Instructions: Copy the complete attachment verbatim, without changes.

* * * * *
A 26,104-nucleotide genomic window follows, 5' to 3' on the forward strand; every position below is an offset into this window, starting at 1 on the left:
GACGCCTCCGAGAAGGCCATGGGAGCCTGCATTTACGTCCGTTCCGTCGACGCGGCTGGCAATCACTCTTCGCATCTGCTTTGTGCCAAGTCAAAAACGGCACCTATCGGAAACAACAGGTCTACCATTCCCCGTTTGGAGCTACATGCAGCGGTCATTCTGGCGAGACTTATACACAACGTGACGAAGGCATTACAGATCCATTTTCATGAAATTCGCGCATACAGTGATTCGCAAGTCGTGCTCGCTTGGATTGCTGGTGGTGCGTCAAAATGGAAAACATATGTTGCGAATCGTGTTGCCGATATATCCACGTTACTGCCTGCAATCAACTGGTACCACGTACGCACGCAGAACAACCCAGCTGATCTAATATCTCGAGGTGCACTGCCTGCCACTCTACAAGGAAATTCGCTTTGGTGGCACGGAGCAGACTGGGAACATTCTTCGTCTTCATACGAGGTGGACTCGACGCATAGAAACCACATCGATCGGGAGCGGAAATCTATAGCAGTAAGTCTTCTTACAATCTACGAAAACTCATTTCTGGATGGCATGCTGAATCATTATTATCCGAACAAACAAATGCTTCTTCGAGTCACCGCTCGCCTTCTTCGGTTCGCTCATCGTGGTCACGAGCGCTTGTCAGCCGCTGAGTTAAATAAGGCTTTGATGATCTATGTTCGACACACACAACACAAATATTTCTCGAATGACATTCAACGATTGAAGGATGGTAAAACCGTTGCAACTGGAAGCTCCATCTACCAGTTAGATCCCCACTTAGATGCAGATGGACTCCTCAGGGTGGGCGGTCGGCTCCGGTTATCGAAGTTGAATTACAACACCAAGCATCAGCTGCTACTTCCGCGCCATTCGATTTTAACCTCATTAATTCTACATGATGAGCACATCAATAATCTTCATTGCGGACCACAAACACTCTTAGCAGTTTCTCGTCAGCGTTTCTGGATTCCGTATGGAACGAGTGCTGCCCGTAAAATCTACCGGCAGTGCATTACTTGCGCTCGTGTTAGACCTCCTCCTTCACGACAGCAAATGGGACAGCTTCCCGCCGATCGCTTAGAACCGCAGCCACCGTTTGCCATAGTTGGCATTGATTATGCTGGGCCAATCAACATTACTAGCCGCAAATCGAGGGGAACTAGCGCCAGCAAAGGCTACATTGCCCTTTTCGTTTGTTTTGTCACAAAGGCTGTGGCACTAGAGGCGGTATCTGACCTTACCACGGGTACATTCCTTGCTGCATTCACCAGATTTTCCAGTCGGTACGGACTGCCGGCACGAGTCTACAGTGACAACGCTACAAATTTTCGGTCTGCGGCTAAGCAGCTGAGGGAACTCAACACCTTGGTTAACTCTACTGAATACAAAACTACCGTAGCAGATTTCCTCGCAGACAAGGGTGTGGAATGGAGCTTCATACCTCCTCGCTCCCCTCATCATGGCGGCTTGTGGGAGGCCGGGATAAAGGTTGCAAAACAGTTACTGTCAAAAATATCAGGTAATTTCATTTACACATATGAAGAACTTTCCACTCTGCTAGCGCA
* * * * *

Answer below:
A 26,104-nucleotide genomic window follows, 5' to 3' on the forward strand; every position below is an offset into this window, starting at 1 on the left:
GACGCCTCCGAGAAGGCCATGGGAGCCTGCATTTACGTCCGTTCCGTCGACGCGGCTGGCAATCACTCTTCGCATCTGCTTTGTGCCAAGTCAAAAACGGCACCTATCGGAAACAACAGGTCTACCATTCCCCGTTTGGAGCTACATGCAGCGGTCATTCTGGCGAGACTTATACACAACGTGACGAAGGCATTACAGATCCATTTTCATGAAATTCGCGCATACAGTGATTCGCAAGTCGTGCTCGCTTGGATTGCTGGTGGTGCGTCAAAATGGAAAACATATGTTGCGAATCGTGTTGCCGATATATCCACGTTACTGCCTGCAATCAACTGGTACCACGTACGCACGCAGAACAACCCAGCTGATCTAATATCTCGAGGTGCACTGCCTGCCACTCTACAAGGAAATTCGCTTTGGTGGCACGGAGCAGACTGGGAACATTCTTCGTCTTCATACGAGGTGGACTCGACGCATAGAAACCACATCGATCGGGAGCGGAAATCTATAGCAGTAAGTCTTCTTACAATCTACGAAAACTCATTTCTGGATGGCATGCTGAATCATTATTATCCGAACAAACAAATGCTTCTTCGAGTCACCGCTCGCCTTCTTCGGTTCGCTCATCGTGGTCACGAGCGCTTGTCAGCCGCTGAGTTAAATAAGGCTTTGATGATCTATGTTCGACACACACAACACAAATATTTCTCGAATGACATTCAACGATTGAAGGATGGTAAAACCGTTGCAACTGGAAGCTCCATCTACCAGTTAGATCCCCACTTAGATGCAGATGGACTCCTCAGGGTGGGCGGTCGGCTCCGGTTATCGAAGTTGAATTACAACACCAAGCATCAGCTGCTACTTCCGCGCCATTCGATTTTAACCTCATTAATTCTACATGATGAGCACATCAATAATCTTCATTGCGGACCACAAACACTCTTAGCAGTTTCTCGTCAGCGTTTCTGGATTCCGTATGGAACGAGTGCTGCCCGTAAAATCTACCGGCAGTGCATTACTTGCGCTCGTGTTAGACCTCCTCCTTCACGACAGCAAATGGGACAGCTTCCCGCCGATCGCTTAGAACCGCAGCCACCGTTTGCCATAGTTGGCATTGATTATGCTGGGCCAATCAACATTACTAGCCGCAAATCGAGGGGAACTAGCGCCAGCAAAGGCTACATTGCCCTTTTCGTTTGTTTTGTCACAAAGGCTGTGGCACTAGAGGCGGTATCTGACCTTACCACGGGTACATTCCTTGCTGCATTCACCAGATTTTCCAGTCGGTACGGACTGCCGGCACGAGTCTACAGTGACAACGCTACAAATTTTCGGTCTGCGGCTAAGCAGCTGAGGGAACTCAACACCTTGGTTAACTCTACTGAATACAAAACTACCGTAGCAGATTTCCTCGCAGACAAGGGTGTGGAATGGAGCTTCATACCTCCTCGCTCCCCTCATCATGGCGGCTTGTGGGAGGCCGGGATAAAGGTTGCAAAACAGTTACTGTCAAAAATATCAGGTAATTTCATTTACACATATGAAGAACTTTCCACTCTGCTAGCGCA